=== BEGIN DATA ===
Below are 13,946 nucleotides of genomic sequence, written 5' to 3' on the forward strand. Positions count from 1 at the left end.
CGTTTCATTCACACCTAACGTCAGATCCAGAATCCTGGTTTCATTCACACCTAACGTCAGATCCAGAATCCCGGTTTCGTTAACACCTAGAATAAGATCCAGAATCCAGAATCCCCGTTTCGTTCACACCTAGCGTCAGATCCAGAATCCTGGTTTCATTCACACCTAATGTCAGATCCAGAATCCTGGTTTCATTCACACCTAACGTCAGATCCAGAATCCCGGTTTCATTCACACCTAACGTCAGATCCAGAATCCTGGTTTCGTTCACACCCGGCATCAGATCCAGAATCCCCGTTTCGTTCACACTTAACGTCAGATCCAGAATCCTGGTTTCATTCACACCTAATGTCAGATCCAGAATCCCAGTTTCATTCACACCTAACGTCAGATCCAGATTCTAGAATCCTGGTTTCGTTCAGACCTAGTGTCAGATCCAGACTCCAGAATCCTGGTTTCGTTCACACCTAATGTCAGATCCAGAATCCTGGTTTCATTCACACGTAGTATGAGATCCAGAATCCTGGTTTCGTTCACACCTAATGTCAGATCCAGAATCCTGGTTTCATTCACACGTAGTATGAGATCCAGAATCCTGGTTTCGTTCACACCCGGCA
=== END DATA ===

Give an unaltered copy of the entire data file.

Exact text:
Below are 13,946 nucleotides of genomic sequence, written 5' to 3' on the forward strand. Positions count from 1 at the left end.
CGTTTCATTCACACCTAACGTCAGATCCAGAATCCTGGTTTCATTCACACCTAACGTCAGATCCAGAATCCCGGTTTCGTTAACACCTAGAATAAGATCCAGAATCCAGAATCCCCGTTTCGTTCACACCTAGCGTCAGATCCAGAATCCTGGTTTCATTCACACCTAATGTCAGATCCAGAATCCTGGTTTCATTCACACCTAACGTCAGATCCAGAATCCCGGTTTCATTCACACCTAACGTCAGATCCAGAATCCTGGTTTCGTTCACACCCGGCATCAGATCCAGAATCCCCGTTTCGTTCACACTTAACGTCAGATCCAGAATCCTGGTTTCATTCACACCTAATGTCAGATCCAGAATCCCAGTTTCATTCACACCTAACGTCAGATCCAGATTCTAGAATCCTGGTTTCGTTCAGACCTAGTGTCAGATCCAGACTCCAGAATCCTGGTTTCGTTCACACCTAATGTCAGATCCAGAATCCTGGTTTCATTCACACGTAGTATGAGATCCAGAATCCTGGTTTCGTTCACACCTAATGTCAGATCCAGAATCCTGGTTTCATTCACACGTAGTATGAGATCCAGAATCCTGGTTTCGTTCACACCCGGCA